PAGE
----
His problem, they say, is that some voters don't like him because he's black. Or they don't like his policies because they don't like having a black president.
So, you see, if you don't like Obamacare, it's not because it threatens to take away your health insurance, or to deny coverage for some treatments. It's because you don't like black people.
This sort of thing seems to be getting more frequent, or at least more open. As White House Dossier writer Keith Koffler notes, HBO host Bill Maher accused Internet tyro Matt Drudge of being animated by racism because he highlights anti-Obama stories.
MSNBC's Chris Matthews asked former San Francisco Mayor Willie Brown if House Chairman Darrell Issa's treatment of Attorney General Eric Holder was "ethnic." Brown agreed, and Matthews said some Republicans "talk down to the president and his friends."
There's an obvious problem with the racism alibi. Barack Obama has run for president before, and he won. Voters in 2008 knew he was black. Most of them voted for him. He carried 28 states and won 365 electoral votes.
Nationwide, he won 53 percent of the popular vote. That may not sound like a landslide, but it's a higher percentage than any Democratic nominee except Andrew Jackson, Franklin Roosevelt and Lyndon Johnson.
Democratic national conventions have selected nominees 45 times since 1832. In seven cases, they won more than 53 percent of the vote. In 37 cases, they won less.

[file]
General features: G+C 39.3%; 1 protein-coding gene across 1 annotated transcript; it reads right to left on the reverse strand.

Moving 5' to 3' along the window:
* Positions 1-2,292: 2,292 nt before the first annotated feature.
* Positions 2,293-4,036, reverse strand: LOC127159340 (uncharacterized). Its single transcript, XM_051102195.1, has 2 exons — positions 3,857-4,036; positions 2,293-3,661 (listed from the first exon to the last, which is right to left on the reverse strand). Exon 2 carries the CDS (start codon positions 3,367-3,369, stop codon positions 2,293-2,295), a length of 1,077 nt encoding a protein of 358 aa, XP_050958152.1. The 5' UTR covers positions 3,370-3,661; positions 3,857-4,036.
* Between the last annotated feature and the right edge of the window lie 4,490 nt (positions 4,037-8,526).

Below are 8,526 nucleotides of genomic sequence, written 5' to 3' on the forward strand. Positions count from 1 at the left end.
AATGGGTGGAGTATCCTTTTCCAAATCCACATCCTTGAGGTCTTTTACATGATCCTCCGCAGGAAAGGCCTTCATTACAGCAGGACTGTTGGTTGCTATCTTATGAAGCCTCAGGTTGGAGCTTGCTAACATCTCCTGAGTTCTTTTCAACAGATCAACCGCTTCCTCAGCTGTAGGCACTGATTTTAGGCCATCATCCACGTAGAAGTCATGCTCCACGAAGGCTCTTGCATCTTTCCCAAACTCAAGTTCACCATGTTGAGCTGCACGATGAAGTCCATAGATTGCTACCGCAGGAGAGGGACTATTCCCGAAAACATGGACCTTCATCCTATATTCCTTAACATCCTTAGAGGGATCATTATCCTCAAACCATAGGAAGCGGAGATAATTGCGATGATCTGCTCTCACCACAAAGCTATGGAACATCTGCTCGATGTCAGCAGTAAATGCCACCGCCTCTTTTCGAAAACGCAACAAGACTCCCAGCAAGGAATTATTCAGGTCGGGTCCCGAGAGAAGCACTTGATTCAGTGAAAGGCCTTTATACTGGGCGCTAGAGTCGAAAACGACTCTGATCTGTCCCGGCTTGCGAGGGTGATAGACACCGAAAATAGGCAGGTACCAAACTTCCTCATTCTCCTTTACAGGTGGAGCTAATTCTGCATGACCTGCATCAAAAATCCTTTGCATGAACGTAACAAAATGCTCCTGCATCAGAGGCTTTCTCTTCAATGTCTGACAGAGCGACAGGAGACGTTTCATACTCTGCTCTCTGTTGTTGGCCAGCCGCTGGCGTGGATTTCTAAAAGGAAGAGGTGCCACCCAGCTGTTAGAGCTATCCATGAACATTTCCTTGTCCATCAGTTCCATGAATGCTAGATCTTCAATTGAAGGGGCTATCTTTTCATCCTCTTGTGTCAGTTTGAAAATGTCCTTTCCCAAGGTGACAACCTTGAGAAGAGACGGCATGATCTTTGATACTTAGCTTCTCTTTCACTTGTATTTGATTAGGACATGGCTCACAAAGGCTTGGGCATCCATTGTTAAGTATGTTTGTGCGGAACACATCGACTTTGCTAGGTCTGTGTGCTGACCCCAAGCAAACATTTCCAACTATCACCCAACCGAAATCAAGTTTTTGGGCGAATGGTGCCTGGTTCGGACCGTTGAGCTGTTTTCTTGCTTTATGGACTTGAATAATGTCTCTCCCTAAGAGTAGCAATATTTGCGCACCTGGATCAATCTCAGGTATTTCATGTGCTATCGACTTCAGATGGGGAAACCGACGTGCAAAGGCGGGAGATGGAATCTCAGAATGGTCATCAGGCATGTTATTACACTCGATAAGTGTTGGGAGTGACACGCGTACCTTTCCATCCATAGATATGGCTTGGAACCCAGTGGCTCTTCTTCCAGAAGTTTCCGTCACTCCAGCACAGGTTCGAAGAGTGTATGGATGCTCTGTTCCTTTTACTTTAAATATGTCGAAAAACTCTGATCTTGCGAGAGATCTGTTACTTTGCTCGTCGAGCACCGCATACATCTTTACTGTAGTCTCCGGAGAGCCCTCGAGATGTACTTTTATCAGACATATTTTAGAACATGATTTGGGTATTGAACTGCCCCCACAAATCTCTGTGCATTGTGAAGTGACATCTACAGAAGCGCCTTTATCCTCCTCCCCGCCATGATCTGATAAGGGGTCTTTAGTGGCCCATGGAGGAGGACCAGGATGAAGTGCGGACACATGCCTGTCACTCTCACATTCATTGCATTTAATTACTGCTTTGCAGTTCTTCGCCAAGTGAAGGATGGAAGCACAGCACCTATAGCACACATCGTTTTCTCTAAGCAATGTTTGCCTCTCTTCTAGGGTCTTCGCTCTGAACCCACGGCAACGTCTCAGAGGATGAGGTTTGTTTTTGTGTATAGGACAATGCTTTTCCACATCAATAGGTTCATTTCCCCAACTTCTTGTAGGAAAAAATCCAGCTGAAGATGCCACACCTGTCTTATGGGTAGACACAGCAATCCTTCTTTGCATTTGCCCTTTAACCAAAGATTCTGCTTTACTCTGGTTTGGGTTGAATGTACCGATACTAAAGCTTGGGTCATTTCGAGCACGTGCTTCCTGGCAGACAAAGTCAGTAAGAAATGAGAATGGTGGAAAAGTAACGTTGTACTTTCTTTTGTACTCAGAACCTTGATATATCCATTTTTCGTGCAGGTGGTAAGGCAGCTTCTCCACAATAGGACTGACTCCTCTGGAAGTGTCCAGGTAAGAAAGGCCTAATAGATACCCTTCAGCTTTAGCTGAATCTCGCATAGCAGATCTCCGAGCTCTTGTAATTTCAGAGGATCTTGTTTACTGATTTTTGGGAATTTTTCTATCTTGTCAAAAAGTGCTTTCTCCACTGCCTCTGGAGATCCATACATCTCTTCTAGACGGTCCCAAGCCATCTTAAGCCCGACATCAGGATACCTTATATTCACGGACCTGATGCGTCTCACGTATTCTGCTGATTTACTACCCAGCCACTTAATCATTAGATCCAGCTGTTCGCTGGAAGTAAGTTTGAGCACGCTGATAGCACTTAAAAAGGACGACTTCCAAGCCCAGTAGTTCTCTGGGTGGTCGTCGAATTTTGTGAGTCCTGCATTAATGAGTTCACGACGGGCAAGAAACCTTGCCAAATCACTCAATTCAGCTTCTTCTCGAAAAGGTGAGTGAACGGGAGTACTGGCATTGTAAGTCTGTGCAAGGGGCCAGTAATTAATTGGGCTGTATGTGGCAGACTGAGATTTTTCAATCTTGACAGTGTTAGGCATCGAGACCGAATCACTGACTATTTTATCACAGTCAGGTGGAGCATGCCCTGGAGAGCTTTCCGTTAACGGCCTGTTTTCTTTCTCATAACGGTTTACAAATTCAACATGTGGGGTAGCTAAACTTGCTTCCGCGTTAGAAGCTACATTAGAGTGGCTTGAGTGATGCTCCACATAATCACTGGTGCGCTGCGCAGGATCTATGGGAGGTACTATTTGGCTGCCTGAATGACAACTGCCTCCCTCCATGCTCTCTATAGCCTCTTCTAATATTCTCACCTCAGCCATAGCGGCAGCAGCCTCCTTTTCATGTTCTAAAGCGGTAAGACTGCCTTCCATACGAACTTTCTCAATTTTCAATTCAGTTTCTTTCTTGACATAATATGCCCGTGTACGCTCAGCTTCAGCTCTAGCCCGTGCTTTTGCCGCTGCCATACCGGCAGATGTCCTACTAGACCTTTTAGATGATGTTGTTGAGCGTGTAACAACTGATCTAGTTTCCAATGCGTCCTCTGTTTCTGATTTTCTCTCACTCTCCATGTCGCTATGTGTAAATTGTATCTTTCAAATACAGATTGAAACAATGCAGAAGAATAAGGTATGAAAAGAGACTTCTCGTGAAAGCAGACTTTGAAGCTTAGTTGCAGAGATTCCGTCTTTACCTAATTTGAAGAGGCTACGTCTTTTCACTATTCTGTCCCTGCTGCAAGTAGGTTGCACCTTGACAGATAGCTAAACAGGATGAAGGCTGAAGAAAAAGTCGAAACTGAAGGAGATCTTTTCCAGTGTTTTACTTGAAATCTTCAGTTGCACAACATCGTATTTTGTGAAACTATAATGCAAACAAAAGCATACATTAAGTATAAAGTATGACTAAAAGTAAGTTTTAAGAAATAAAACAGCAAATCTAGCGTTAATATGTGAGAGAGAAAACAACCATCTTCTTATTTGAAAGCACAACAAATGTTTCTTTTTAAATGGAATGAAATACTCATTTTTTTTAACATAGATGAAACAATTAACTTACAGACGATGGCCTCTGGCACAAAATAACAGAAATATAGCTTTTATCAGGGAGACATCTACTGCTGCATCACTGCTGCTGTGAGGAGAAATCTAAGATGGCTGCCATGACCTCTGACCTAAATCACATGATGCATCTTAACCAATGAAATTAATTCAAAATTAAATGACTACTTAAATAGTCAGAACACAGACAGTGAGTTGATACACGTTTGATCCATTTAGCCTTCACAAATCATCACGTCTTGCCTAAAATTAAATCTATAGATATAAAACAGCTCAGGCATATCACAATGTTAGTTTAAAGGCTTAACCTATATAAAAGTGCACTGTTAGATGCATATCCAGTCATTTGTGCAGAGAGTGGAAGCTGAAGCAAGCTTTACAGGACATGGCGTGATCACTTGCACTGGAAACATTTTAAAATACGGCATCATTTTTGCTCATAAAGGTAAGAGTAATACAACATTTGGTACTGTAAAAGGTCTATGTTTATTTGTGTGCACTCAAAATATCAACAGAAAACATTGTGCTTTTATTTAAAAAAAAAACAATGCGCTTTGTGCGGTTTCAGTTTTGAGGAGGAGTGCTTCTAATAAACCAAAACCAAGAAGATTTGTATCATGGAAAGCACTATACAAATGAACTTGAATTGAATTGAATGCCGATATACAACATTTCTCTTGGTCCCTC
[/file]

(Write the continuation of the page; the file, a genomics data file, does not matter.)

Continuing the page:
That means President Obama won a larger percentage of the vote than Martin Van Buren, James K. Polk, Franklin Pierce, James Buchanan, Grover Cleveland, Woodrow Wilson, Harry Truman, John Kennedy, Jimmy Carter and (though you probably don't want to bring this up in conversation with him) Bill Clinton.
Now it is true that you can go out in America and find people who would just never vote for a black person. But it's a lot harder than it was a generation or two ago, when most voters admitted to pollsters they would never vote for a black president.
And you can probably find some people who usually vote for Democrats but would not vote for a black Democrat. But not very many of them, and they're likely to be pretty advanced in age, and so there are likely fewer of them around than there were four years ago.
My own view is that such voters were more than counterbalanced by voters who felt that, as an abstract proposition in the light of our history, it would be a good thing for Americans to elect a black president.
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